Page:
September 27, 2021

In estate litigation, the practice of making secret or surreptitious recordings is not uncommon. It’s not unusual for tape recorders to be hidden around the home, or for phone calls to be recorded without the consent or knowledge of the other party. This begs three questions: (1) What do judges actually think of this practice? (2) Are these recordings usually admissible in court? (3) Do these recordings tend to help, or hurt the party tending the evidence?

I – What do Judges Think?

In family law litigation (a close kin of estate litigation), litigants regularly make secret recordings of one another and attempt to introduce them into evidence. As a result, there is an abundance of published decisions addressing this issue. Overall, judges do not approve of this practice.

In Hameed v. Hameed, Justice Sherr of the Ontario Court of Justice said: “surreptitious recordings of telephone calls by litigants in family law matters should be strongly discouraged.” This is because family law cases are already marked with conflict and mistrust. Where a child is concerned, the goal of the litigation process is for both parties to learn to work together in the best interests of the child. The practice of making secret recordings is “destructive” to this goal.

II – Is It Admissible in Court?

In Canadian evidence law, evidence must be found by a trier-of-fact (either the jury or the trial judge) to be relevant and material before it is admissible in court. Relevance is a matter of human experience and logic. Can the existence of that evidence make a material fact more probable to be true? Materiality refers to whether there is a connection between the evidence and a legal issue before the court.

Admissibility matters because courts may only consider admitted evidence in reaching its decision.

Where the evidence is found to be both relevant and material, judges have discretion on whether they will admit the evidence. This is done on a case-by-case basis, where judges will compare the probative value of admitting the evidence against its prejudicial effect. In other words, the degree to which the evidence proves facts should outweigh any negative impact it may have on the proceeding’s fairness. The pros of admission should outweigh the cons.

The leading case is Lam v. Chiu. The plaintiff, Mr. Lam, claimed that he loaned $100,000 to his ex-fiancée, the defendant, Ms. Chiu. She denied such a loan. At trial, Mr. Lam sought to introduce a 20-minute recording which supports his allegation. Justice Gray held a voir dire (a mini-trial within a trial regarding the admissibility of evidence) and decided that while there was some prejudice to the defendant, such as the inherent unfairness of a one-sided secret recording, there was enough probative value to admit this evidence. In the end, little turned on the admission of that tape.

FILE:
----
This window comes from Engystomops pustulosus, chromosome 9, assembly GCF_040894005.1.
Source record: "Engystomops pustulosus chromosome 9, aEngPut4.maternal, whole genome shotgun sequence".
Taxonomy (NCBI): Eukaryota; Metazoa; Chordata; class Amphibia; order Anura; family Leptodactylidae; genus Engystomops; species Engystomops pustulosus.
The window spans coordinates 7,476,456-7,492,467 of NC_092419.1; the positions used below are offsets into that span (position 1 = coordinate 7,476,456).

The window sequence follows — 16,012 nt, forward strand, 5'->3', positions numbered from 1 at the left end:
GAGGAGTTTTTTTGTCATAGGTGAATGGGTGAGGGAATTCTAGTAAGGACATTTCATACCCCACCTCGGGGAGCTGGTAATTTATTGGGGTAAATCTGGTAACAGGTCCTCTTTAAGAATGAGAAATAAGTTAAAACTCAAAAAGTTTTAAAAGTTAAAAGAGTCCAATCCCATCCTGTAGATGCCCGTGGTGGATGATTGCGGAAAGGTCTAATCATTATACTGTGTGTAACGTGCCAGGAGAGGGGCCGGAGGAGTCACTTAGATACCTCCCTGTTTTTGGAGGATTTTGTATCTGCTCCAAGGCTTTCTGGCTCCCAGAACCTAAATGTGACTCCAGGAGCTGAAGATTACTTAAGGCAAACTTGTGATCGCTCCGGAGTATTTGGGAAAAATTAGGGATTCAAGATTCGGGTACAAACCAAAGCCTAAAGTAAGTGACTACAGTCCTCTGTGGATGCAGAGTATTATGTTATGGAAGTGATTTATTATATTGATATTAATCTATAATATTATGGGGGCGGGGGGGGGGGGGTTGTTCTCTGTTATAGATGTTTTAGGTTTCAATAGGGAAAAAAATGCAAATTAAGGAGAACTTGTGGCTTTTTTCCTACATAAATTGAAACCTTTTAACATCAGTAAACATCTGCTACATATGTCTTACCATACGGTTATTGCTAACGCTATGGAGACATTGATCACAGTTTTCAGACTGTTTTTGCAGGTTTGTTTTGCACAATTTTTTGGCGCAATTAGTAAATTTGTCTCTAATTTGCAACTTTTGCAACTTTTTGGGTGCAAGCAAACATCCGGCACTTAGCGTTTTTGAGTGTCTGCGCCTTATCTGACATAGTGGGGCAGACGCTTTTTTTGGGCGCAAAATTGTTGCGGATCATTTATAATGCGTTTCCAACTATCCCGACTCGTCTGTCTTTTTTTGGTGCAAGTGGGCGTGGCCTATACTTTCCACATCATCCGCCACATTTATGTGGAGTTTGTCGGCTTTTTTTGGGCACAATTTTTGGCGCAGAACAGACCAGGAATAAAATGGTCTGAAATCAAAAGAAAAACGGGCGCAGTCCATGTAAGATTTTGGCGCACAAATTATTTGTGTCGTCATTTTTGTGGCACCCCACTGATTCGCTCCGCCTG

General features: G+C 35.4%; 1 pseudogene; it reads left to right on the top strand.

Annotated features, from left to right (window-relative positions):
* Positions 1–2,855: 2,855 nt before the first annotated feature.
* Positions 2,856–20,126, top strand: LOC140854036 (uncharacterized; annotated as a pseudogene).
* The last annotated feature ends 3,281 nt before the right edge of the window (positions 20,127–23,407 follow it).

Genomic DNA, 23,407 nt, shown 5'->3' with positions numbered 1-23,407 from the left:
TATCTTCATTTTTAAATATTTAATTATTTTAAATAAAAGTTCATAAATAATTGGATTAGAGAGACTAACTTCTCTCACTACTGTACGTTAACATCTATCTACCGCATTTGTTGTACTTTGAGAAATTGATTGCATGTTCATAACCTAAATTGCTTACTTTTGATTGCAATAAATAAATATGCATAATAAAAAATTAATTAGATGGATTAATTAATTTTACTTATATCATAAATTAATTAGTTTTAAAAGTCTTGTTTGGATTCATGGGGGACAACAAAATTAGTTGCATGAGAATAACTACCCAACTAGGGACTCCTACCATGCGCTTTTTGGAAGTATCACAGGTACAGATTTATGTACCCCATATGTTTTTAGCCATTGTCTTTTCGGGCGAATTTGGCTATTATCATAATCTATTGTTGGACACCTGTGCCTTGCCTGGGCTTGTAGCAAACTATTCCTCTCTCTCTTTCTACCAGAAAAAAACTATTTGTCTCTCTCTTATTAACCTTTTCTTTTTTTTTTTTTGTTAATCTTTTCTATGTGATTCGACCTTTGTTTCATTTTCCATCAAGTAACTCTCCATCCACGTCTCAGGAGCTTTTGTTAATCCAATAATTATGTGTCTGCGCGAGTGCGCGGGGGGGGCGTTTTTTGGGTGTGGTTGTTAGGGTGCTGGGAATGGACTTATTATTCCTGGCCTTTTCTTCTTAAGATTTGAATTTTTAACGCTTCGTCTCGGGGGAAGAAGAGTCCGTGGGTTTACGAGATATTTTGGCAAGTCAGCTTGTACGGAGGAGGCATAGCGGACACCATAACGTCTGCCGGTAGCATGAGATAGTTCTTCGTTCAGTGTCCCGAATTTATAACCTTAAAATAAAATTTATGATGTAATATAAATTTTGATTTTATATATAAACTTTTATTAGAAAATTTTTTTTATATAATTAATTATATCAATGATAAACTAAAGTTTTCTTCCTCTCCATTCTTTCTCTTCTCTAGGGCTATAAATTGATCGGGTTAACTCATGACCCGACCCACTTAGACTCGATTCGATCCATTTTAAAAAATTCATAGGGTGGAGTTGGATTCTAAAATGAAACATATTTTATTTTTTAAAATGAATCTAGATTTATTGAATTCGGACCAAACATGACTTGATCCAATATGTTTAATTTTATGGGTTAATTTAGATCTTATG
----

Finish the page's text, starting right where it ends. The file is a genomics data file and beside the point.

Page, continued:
In the recent estate litigation decision of Rudin-Brown v. Brown, Justice Williams of the Superior Court of Justice had occasion to comment. His Honour noted that the “improper or illegal” manner which evidence is obtained does not impede its admission at common law. What matters is the test of prejudicial effect against probative value. An analysis of the case law shows that even if though the practice of secretly recording another is one condemned by judges, they can and will admit evidence whose probative value outweighs its prejudicial effect.

III – Do Secret Recordings Help or Hurt?

The answer is: it depends. It depends on what is on the recording, what are the facts of the dispute, and even what kind of law governs the dispute. In an employment law context, the recording itself may be tendered by the employer to demonstrate wrongdoing by the employee. In Surrett v. Butkiewicz, the content of the recording did not help the party tendering it. However, the act of illegally recording resulted in a negative inference against him. In Sheidaei-Gandovani v. Makramati, Justice Sherr held that the use of surreptitious recordings should be sanctioned by cost consequences.

When it comes to secret recordings, litigants hoping to use them to their advantage should think twice. Although the evidence may be admissible, our case law is filled with cautionary tales where the recording did more harm than good to the party tending it.


This blog post was based on Mr. Gord McGuire’s excellent article, “The use and admissibility of surreptitious recordings in civil litigation” published in the Spring 2021 edition of The Advocates’ Journal.